Smartphone cameras are already a lot more popular than professional cameras. But they usually fail to offer the sheer image quality that DSLRs provide. But that could change soon, at least according to a senior Qualcomm executive.
Judd Heape, Vice President of Product Management for Camera, Computer Vision, and Video at Qualcomm, had an interview with Android Authority recently to discuss his thoughts about the future of smartphone photography. According to him, the rate at which image sensors, processors, and artificial intelligence are being improved for smartphones is far greater than that of the rest of the industry, and this will help smartphones surpass DSLRs in about three to five years.
How will smartphone cameras outperform DSLR cameras? AI, faster processing, and faster sensor innovation
Judd says that AI photography can be divided into four stages. The first stage is where AI recognizes a specific object or a scene in an image. In the second stage, AI controls the so-called 3A features, auto-focus, auto-white balance, and auto-exposure. The third stage is where AI understands the different segments or elements of the scene, and this is where Judd thinks the smartphone industry stands currently.
In the fourth stage, Judd says, AI will be capable enough to process an entire image. According to him, you could ask AI to make a picture look like a National Geographic scene, which will adjust the colors, texture, white balance, and everything else to make a picture look like what you asked for. According to him, the technology is three to five years away and would be the holy grail of AI-powered photography.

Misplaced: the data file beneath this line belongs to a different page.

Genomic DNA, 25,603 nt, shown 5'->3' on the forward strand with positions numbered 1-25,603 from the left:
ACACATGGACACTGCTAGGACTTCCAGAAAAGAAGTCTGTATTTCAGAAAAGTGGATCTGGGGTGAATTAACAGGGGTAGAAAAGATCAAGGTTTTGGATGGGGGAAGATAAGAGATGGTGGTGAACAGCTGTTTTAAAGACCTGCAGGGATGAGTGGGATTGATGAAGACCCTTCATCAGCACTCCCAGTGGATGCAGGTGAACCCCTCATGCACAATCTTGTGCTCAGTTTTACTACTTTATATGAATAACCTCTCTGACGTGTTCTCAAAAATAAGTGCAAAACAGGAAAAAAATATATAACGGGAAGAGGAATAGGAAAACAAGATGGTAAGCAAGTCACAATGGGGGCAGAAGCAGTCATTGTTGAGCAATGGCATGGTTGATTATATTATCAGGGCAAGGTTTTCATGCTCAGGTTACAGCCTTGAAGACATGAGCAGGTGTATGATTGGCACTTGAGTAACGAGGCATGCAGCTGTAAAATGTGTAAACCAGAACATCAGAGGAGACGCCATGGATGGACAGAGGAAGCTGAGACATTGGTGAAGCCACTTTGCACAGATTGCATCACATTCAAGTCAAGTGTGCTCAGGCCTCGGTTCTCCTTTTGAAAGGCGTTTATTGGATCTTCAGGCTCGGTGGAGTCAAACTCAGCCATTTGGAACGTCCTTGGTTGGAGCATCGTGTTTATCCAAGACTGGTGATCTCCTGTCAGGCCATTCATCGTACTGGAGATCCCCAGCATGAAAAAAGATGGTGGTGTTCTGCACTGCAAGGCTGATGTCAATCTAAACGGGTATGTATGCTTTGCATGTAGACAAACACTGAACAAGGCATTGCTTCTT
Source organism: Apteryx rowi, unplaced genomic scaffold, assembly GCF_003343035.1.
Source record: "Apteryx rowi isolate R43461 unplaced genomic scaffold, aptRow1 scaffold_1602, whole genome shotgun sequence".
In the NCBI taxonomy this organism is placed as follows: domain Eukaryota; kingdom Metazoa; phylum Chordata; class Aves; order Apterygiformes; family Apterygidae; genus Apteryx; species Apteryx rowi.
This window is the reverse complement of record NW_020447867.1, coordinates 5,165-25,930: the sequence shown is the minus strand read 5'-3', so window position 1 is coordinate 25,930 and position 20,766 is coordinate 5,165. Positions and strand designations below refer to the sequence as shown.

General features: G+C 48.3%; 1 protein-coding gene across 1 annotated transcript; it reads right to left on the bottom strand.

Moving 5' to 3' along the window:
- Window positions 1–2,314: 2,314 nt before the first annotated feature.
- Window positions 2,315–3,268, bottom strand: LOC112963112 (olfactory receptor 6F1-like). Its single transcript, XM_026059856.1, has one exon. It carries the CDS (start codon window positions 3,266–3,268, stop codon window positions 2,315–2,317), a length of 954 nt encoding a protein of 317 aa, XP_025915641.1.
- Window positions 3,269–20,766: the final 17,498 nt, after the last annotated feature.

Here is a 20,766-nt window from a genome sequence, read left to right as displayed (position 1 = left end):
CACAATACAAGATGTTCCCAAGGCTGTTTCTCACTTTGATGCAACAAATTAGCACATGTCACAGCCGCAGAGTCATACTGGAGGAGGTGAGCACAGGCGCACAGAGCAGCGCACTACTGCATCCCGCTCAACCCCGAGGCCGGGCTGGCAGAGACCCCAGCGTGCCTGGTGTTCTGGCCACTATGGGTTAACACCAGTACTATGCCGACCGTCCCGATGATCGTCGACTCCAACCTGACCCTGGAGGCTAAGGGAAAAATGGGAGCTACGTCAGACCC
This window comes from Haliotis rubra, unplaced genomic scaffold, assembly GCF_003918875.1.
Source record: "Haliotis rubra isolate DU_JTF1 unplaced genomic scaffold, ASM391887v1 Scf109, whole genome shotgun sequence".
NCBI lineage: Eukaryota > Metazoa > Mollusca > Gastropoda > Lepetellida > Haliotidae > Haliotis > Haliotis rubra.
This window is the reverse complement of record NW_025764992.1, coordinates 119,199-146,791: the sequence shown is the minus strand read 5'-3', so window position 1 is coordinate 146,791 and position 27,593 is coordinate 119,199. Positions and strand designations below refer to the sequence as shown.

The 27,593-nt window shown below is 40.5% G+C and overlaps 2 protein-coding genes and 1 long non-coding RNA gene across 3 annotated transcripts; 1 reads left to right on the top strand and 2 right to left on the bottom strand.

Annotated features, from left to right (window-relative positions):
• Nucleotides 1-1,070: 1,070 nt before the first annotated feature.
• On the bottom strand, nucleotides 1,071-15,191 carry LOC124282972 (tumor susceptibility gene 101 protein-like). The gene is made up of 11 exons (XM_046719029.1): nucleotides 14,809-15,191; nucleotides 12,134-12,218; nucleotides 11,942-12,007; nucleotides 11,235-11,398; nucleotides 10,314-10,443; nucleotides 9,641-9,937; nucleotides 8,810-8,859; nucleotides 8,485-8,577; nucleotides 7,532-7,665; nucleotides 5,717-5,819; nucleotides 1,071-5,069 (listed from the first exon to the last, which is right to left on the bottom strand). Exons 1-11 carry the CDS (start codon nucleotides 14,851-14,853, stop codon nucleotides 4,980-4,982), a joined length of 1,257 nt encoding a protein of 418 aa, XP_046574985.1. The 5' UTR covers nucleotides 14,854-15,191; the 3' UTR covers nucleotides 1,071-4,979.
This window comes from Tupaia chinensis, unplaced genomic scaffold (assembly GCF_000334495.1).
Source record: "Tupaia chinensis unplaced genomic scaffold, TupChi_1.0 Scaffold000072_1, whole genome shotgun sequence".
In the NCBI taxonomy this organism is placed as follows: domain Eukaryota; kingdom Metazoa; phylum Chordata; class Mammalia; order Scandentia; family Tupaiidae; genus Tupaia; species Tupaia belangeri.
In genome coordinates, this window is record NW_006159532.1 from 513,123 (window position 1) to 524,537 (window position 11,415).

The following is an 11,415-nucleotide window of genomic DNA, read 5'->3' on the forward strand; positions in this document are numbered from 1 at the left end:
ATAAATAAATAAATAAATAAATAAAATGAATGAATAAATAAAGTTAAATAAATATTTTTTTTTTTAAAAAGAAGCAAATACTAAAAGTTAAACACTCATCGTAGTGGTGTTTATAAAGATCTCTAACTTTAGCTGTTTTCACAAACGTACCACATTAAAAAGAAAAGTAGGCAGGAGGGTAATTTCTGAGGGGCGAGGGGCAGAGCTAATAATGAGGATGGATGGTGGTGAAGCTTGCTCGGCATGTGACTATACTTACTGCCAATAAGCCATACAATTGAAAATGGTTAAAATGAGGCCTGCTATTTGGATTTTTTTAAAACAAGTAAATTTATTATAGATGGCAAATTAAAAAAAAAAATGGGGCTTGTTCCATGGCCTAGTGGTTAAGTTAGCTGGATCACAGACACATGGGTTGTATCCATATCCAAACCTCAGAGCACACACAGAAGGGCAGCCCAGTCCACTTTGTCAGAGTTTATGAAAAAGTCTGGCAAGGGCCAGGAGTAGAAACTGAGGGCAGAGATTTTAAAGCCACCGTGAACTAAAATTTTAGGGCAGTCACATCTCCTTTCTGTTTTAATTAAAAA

According to Judd, the processing power in Snapdragon chipsets for smartphones is far greater than what we find in the biggest and most powerful dedicated cameras from Canon and Nikon. That helps smartphones recognize a scene intelligently, adjust different aspects of an image accordingly, and produce brilliant images despite having smaller image sensors and lenses than DSLRs.
Future smartphone chips will be even more powerful
The processing power, and thereby, AI capability, will only increase in the future, claims Judd, allowing a smartphone to achieve the fourth stage of AI, which will enable it to understand the difference between skin, hair, fabric, background, and other such stuff. He also thinks that the rate at which camera sensors are being developed for smartphones is faster and more advanced than what’s happening in the rest of the industry.
The rapid innovation in processing power and camera sensors for smartphones will help smartphones capture better images than a DSLR, claims Judd. That makes sense when you look at how far smartphone cameras have come in recent times. Best camera smartphones nowadays, such as the Galaxy S22 Ultra, can capture images as good as those taken with some DSLRs in their auto mode.
Over the past year, Samsung has released two 200MP camera sensors (ISOCELL HP1 and ISOCELL HP3). The ISOCELL HP1 is used in the Motorola Edge 30 Ultra, while the ISOCELL HP3 is used in the upcoming Xiaomi 12T. It would be interesting to see what kind of image quality they offer.